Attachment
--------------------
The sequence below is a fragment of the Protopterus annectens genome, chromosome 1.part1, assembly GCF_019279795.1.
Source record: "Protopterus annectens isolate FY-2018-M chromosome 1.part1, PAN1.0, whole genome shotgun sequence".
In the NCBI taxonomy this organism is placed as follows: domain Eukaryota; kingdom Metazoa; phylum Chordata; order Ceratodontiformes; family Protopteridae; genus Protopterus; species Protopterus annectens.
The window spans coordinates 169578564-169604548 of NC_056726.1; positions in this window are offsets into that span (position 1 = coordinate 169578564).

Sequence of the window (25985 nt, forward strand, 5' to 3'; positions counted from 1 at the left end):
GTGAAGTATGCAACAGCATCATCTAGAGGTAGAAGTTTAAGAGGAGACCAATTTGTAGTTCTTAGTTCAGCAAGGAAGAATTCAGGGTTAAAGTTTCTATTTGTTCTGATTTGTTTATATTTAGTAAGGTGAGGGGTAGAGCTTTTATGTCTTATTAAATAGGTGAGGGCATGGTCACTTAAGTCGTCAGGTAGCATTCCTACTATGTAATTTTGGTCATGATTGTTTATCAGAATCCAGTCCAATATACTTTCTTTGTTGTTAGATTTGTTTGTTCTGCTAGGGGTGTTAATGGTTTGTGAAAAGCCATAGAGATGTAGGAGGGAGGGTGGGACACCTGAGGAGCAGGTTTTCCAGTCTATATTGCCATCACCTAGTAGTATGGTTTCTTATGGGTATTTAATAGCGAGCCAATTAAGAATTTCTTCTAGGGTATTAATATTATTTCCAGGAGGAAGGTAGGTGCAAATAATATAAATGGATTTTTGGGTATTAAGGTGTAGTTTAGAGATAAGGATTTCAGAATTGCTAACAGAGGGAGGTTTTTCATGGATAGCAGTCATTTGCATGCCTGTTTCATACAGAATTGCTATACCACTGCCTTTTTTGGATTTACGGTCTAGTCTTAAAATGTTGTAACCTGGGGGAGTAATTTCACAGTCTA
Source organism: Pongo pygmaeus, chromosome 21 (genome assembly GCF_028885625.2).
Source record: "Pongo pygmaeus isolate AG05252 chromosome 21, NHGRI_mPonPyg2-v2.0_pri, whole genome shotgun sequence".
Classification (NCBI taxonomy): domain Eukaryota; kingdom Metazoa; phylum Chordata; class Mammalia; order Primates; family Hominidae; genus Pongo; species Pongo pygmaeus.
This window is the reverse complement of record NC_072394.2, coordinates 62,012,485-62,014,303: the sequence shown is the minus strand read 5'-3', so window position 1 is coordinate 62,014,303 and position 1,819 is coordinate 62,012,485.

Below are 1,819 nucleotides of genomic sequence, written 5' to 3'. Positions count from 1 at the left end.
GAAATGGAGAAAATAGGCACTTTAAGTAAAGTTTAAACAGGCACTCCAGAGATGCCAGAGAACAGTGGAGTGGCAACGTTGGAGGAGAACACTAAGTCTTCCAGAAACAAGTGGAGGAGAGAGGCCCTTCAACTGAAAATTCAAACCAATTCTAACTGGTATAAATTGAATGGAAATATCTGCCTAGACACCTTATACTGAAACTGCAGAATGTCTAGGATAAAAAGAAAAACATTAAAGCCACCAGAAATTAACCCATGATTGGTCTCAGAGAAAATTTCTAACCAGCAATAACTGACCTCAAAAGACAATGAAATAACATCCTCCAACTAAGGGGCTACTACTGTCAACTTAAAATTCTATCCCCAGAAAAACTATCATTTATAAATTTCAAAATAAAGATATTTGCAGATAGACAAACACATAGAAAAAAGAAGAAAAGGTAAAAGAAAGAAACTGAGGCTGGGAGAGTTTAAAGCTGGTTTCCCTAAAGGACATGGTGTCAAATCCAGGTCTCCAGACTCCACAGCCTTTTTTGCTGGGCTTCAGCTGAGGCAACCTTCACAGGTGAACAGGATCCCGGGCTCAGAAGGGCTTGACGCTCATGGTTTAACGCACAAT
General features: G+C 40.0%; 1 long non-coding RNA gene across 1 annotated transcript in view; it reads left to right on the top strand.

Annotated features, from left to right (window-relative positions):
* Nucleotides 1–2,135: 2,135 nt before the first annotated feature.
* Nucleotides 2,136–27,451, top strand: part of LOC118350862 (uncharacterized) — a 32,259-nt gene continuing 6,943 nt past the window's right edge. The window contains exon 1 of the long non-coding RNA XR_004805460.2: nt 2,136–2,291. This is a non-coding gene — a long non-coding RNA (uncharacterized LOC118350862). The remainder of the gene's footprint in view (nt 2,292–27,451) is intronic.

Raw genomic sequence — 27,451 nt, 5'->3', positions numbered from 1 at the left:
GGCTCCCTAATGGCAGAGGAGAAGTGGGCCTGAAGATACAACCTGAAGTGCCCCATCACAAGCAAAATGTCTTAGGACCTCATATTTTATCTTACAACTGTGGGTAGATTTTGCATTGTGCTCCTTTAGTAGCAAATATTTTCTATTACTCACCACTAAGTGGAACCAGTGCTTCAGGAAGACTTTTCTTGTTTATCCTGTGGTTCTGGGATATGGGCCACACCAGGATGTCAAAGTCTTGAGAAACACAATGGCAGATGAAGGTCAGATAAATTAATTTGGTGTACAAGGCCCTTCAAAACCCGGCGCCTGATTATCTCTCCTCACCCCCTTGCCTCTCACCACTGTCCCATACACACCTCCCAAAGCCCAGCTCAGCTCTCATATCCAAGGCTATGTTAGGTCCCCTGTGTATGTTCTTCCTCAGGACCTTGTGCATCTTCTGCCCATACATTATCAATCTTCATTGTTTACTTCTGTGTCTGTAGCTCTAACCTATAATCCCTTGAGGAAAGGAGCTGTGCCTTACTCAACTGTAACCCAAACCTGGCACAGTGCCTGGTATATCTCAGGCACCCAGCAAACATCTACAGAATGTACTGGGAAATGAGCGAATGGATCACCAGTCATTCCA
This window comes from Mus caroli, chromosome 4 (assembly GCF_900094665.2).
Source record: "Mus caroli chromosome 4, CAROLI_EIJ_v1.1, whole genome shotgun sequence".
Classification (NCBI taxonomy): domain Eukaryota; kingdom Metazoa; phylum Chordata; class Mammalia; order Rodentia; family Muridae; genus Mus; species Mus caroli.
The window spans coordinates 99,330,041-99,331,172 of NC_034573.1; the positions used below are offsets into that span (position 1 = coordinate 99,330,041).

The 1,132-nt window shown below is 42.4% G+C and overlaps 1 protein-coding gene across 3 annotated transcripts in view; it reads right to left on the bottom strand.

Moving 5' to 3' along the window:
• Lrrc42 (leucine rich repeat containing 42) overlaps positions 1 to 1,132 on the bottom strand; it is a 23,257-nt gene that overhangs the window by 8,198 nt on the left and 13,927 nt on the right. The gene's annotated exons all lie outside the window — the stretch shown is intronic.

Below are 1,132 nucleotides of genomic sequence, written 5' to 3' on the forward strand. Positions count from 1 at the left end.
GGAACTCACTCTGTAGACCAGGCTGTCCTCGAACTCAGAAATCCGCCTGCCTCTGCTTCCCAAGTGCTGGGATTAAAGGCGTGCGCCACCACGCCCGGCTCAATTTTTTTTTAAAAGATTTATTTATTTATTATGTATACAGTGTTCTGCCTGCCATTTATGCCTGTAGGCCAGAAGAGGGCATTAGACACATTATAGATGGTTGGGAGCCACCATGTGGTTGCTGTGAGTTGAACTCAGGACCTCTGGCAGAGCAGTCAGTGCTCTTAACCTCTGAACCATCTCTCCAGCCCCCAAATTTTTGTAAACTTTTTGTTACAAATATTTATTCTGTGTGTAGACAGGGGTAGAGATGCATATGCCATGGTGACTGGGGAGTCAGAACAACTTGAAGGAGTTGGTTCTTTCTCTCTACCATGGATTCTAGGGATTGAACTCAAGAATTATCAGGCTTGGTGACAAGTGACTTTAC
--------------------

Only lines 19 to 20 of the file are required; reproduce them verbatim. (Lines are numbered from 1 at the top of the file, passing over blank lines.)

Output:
This window comes from Mus caroli, chromosome 4 (assembly GCF_900094665.2).
Source record: "Mus caroli chromosome 4, CAROLI_EIJ_v1.1, whole genome shotgun sequence".